Motorola Reintroduces “Car Phones”

Here’s an odd one: Motorola is hawking one of its new mobiles as car phone. It doesn’t have more than GPS and a navigation application, but it’s almost so ridiculous that it whips all the way back to clever. What car phone wouldn’t have GPS these days? (Also, why does my rental car’s Garmin unit pronounce the abbreviation “St” as “Saint?” That seems like a basic one to get right.

Motorola, Inc. (NYSE: MOT) today announced the debut of the Motorola Smart Riderâ„¢ phone, an innovative in-vehicle solution featuring GPS navigation, interactive voice activation, Bluetoothâ„¢ wireless technology and exceptional audio quality that’s sure to make this phone an integral part of every driver’s journey. A unique hands-free solution, the Smart Rider phone uses GSM technology to enhance user experience by ensuring that users can converse, navigate and tend to business while on-the-go.

Press Release [Jalopnik]

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2 Responses to Motorola Reintroduces “Car Phones”

  1. Anonymous says:

    Well, yes, there’s a Saint George Street here in Toronto; I remember hearing that at least twenty years ago as an example of why text-to-speech translation wasn’t necessarily easy.

    And yes, there’s a Victoria Park Avenue here, with ‘Victoria Park’ being the name and ‘Avenue’ the street type… all the more confusing in that just across the municipal border is Victoria Park where ‘Victoria’ is the name and ‘Park’ is the street type.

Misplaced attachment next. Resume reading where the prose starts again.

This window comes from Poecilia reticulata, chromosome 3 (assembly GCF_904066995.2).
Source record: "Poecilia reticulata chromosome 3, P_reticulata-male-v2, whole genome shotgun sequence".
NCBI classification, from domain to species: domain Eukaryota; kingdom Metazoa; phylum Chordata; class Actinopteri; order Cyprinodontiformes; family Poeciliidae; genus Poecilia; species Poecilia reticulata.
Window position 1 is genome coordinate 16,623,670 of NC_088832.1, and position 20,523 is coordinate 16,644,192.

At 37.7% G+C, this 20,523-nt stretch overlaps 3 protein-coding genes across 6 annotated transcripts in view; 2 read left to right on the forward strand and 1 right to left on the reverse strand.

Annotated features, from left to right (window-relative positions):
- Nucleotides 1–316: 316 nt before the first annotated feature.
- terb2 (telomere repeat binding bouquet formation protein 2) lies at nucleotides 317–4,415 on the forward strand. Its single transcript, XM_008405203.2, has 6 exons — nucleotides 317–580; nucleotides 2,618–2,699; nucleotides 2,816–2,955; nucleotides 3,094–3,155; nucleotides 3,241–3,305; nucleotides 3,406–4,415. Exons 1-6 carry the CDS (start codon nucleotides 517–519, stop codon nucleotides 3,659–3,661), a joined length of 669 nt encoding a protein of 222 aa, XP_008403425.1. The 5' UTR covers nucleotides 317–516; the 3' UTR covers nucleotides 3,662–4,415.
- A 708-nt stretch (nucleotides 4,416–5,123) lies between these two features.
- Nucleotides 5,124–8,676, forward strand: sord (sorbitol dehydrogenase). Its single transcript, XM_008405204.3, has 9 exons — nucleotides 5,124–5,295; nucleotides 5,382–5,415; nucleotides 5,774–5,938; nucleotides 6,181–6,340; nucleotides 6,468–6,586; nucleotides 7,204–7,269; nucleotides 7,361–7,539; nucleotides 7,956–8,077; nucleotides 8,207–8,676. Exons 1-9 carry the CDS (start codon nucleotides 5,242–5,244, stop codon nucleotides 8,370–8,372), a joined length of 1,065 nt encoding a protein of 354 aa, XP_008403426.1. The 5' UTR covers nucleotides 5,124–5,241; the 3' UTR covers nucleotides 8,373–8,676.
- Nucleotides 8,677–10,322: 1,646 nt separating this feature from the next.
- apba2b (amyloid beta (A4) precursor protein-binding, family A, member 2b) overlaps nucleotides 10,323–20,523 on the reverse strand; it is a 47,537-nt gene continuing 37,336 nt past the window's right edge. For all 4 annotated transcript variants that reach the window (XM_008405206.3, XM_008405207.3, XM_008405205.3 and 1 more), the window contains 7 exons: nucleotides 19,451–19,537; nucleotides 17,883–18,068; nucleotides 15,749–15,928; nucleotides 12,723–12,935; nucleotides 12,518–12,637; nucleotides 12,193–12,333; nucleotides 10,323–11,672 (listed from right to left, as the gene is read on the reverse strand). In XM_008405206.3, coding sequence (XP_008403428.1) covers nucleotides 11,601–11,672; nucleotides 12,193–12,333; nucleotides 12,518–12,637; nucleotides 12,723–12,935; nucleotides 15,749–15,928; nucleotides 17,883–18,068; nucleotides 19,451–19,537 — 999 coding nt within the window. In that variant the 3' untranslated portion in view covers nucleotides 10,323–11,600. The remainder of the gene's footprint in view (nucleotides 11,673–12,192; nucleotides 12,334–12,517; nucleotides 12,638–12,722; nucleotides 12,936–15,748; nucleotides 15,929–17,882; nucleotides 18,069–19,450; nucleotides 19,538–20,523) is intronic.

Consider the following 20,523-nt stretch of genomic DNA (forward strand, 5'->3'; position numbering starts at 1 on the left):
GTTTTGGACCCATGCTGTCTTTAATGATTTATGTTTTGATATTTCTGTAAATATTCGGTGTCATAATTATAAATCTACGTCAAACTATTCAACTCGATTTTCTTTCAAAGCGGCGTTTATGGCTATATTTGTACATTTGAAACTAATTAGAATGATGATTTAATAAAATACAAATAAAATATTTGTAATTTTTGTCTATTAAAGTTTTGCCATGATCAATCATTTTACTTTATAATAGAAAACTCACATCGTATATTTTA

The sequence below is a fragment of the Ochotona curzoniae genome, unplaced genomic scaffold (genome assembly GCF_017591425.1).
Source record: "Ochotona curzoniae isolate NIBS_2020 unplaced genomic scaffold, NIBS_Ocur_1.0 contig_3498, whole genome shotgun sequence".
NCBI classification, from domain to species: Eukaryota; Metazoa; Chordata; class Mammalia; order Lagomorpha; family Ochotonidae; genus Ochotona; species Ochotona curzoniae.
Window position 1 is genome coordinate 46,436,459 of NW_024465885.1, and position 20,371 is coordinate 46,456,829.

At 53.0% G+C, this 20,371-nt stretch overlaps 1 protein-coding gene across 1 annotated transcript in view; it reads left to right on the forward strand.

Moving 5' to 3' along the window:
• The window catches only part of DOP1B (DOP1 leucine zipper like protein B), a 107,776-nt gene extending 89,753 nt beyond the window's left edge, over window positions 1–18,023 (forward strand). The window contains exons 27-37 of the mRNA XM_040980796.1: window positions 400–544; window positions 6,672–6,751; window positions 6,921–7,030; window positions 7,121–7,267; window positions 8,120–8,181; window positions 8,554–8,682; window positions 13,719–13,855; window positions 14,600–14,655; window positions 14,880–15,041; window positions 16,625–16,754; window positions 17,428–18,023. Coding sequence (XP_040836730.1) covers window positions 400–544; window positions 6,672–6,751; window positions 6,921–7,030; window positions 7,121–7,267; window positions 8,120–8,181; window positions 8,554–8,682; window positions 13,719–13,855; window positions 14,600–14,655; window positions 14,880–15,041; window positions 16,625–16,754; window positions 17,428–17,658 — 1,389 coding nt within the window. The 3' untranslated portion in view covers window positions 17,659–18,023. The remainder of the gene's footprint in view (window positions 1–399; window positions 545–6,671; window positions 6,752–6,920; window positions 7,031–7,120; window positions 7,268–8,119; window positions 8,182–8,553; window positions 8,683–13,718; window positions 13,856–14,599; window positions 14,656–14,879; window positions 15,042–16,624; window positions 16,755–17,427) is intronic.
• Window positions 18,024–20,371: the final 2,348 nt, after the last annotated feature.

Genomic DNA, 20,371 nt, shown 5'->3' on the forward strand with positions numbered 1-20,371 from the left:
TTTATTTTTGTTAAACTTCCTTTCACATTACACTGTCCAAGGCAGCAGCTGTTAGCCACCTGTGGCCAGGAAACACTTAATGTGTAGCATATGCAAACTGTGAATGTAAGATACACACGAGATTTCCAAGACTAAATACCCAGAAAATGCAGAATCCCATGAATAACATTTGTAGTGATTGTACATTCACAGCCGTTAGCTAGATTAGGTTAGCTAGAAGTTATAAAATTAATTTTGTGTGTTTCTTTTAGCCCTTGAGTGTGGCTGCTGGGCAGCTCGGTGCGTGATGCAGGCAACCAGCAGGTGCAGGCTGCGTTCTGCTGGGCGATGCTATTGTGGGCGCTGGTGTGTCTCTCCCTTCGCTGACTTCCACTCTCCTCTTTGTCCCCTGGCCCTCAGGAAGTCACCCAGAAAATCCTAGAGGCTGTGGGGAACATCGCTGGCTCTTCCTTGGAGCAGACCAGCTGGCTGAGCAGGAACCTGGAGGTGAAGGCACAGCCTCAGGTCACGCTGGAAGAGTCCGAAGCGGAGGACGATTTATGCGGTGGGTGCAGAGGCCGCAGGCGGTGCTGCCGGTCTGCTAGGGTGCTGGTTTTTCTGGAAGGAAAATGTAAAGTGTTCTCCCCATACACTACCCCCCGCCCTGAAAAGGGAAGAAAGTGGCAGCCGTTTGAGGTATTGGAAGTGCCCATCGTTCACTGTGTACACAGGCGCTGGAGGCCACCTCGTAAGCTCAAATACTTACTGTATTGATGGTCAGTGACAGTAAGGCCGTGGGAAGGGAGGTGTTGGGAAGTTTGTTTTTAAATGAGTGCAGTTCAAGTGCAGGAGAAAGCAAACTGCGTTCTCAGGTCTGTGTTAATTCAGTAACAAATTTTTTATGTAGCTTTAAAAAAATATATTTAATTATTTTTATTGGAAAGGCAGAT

Then again, there was the Bellevue-Redmond area in Washington State where the placement of the ‘quadrant’ of the street depended on which direction the street was going… so you would have things like ’9400 NE 103rd St’ and ’10300 94th Ave NE’.

  2. kirbyk says:

    Well, it’s not as easy as it sounds. St is a common abbreviation in addresses, and it means two different things. It could be Saint (Saint Louis) or Street (Main Street), and even both at once (Saint George Street).

    One thing I learned from 3+ years as a software engineer at Whitepages.com – it’s not possible to programatically parse US addresses with 100% accuracy. What does 100 S N mean, is it 100 South N street, or 100 S North street? 100 Green Drive – is the street named Green, or named Green Drive? (There are many streets with ‘street types’ that are actually part of the name.) You can get to the 80/20 ratio easily, and even up to the 90s with some work, but it’s not a system that’s programatically solvable.

    Which isn’t to say that St meaning Saint is the right choice over street if you had to pick just one – it’s not. (I’d probably do a heuristic where it’s Street if it’s at the end of the address and Saint elsewhere.) (Not the TV show.)

    Hmm, don’t miss that job. :-)

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